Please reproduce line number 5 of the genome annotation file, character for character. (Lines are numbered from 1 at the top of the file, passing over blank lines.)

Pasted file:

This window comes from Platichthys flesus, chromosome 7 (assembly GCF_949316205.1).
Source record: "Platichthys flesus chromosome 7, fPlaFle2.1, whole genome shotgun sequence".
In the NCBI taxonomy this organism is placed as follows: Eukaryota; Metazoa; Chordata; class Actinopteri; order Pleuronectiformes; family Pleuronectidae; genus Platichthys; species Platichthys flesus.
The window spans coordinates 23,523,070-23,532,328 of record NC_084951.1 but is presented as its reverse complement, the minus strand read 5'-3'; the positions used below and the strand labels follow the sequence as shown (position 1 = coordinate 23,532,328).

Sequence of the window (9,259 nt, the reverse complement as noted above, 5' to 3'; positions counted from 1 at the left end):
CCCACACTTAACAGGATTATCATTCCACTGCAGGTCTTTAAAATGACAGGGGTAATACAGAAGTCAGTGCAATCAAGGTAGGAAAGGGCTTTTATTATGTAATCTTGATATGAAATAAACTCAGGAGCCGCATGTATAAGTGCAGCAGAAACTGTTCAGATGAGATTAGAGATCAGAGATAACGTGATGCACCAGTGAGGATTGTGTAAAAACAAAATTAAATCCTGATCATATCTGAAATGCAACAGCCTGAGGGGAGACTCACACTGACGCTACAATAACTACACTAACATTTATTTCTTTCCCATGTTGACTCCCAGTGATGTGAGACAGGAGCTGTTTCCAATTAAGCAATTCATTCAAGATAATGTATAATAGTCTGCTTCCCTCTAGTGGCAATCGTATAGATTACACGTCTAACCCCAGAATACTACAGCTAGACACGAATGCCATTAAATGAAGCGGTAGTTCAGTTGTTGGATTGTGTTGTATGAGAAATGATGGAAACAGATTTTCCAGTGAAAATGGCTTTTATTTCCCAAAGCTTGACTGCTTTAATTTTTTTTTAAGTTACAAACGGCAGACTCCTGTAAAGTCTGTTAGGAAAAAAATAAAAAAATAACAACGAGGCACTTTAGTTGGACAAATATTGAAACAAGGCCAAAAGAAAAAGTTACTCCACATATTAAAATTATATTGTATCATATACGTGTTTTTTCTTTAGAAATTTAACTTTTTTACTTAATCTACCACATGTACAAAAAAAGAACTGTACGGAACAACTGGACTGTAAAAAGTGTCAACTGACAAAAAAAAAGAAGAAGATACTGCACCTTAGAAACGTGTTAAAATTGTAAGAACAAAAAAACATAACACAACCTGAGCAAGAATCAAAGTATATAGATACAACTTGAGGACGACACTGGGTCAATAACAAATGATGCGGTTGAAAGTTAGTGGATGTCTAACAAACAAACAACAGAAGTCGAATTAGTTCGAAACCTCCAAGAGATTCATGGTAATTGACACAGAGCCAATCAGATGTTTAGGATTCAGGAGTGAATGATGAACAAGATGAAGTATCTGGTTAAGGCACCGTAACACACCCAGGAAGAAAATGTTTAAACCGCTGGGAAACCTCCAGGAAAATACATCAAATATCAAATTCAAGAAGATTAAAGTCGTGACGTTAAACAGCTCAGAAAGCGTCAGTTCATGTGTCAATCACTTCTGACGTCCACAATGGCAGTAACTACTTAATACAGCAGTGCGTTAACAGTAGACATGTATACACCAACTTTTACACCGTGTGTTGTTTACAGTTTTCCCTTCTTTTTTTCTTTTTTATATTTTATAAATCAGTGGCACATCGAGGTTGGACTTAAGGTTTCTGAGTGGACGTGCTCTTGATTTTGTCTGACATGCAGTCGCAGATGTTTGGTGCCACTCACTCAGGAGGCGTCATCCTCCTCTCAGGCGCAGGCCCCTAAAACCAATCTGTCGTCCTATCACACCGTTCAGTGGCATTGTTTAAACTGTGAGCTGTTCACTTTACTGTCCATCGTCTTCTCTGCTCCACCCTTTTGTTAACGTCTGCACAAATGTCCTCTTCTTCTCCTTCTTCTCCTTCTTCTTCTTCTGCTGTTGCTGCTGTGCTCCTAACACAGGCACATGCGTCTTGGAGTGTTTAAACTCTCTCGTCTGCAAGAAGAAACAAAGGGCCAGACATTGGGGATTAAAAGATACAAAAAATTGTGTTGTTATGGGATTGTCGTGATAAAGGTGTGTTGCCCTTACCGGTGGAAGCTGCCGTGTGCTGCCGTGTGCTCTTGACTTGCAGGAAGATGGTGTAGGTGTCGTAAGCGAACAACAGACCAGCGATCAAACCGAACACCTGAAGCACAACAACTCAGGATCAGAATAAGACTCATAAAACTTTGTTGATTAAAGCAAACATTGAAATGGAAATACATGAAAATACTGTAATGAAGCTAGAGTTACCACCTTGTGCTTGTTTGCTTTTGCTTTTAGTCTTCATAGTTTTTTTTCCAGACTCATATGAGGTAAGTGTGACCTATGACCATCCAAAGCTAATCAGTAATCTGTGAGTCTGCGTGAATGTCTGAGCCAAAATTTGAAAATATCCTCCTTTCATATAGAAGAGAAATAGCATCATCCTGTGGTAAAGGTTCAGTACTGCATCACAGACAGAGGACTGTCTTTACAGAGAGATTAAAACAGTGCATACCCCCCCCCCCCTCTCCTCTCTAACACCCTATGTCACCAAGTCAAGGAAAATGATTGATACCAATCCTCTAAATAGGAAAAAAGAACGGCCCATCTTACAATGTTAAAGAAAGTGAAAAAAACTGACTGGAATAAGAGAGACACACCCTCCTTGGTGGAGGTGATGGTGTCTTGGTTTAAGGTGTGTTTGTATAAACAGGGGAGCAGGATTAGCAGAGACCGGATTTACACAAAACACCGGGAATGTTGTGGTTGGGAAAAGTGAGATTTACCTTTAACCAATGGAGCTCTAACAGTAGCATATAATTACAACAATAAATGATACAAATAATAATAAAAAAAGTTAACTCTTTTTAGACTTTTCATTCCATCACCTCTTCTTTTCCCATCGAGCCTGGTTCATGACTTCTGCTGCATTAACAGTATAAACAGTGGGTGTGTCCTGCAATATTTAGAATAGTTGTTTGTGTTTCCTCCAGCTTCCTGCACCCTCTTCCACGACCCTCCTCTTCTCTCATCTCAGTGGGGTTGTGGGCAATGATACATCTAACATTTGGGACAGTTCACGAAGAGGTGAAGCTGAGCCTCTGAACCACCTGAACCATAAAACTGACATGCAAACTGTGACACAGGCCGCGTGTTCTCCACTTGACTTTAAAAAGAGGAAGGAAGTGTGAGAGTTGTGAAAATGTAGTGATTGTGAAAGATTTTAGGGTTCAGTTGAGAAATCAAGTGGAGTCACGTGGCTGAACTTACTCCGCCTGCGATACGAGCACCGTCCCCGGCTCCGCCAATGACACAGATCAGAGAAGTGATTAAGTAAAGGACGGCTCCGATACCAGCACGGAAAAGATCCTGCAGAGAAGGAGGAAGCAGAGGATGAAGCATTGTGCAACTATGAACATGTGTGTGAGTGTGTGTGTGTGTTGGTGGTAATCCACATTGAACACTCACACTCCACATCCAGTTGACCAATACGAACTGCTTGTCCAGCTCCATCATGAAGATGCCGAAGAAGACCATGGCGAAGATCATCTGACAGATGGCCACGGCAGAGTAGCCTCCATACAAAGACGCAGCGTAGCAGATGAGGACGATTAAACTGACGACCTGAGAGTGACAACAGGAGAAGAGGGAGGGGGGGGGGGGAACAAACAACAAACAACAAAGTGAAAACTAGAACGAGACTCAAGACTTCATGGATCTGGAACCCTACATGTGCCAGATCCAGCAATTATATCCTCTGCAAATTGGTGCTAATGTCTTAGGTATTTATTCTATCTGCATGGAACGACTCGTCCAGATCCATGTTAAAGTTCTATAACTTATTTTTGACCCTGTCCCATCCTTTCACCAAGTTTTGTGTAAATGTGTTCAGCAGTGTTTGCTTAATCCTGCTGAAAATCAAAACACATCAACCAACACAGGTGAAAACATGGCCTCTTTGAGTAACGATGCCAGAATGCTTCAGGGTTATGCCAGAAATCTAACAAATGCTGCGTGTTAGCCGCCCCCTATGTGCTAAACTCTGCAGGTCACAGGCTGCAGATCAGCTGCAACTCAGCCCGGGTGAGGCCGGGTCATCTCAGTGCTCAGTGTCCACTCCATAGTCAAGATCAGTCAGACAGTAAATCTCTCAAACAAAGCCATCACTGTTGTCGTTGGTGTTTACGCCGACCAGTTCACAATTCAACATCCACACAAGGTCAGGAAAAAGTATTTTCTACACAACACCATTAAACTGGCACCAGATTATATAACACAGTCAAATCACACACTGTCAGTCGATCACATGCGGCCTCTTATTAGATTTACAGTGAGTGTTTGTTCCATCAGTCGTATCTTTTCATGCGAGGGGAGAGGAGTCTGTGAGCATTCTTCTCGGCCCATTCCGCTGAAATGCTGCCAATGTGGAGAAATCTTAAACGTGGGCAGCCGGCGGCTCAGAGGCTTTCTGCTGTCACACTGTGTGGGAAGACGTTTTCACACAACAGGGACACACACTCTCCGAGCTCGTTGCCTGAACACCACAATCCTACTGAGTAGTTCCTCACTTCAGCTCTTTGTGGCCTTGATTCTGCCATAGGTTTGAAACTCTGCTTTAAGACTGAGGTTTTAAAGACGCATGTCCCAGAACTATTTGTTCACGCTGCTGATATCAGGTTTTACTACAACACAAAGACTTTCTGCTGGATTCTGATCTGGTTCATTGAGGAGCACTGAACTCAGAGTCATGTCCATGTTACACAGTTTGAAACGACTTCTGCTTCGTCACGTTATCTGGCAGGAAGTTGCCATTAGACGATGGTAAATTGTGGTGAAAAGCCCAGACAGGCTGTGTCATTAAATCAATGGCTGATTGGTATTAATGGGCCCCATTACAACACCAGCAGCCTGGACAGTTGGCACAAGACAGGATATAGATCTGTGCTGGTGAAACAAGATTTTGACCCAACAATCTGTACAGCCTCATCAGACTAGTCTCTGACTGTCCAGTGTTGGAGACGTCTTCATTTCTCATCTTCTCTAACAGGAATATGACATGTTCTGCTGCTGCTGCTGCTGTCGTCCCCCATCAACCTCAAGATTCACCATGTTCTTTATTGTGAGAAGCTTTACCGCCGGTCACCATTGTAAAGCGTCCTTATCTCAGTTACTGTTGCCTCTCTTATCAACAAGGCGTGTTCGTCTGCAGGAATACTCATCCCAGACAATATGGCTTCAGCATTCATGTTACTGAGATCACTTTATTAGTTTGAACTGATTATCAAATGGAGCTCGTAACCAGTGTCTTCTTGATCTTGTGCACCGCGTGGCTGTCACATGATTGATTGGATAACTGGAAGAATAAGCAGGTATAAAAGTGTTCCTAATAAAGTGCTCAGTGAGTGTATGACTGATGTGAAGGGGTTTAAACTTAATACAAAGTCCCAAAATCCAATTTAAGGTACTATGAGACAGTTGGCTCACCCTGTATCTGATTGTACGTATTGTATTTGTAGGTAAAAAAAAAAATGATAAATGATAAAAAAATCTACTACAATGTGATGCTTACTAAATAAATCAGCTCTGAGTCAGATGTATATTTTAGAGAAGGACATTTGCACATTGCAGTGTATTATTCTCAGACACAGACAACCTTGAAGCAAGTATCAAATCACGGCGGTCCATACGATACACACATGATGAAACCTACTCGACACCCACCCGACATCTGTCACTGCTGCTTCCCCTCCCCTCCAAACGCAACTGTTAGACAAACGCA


Sequence of the window (9,259 nt, the reverse complement as noted above, 5' to 3'; positions counted from 1 at the left end):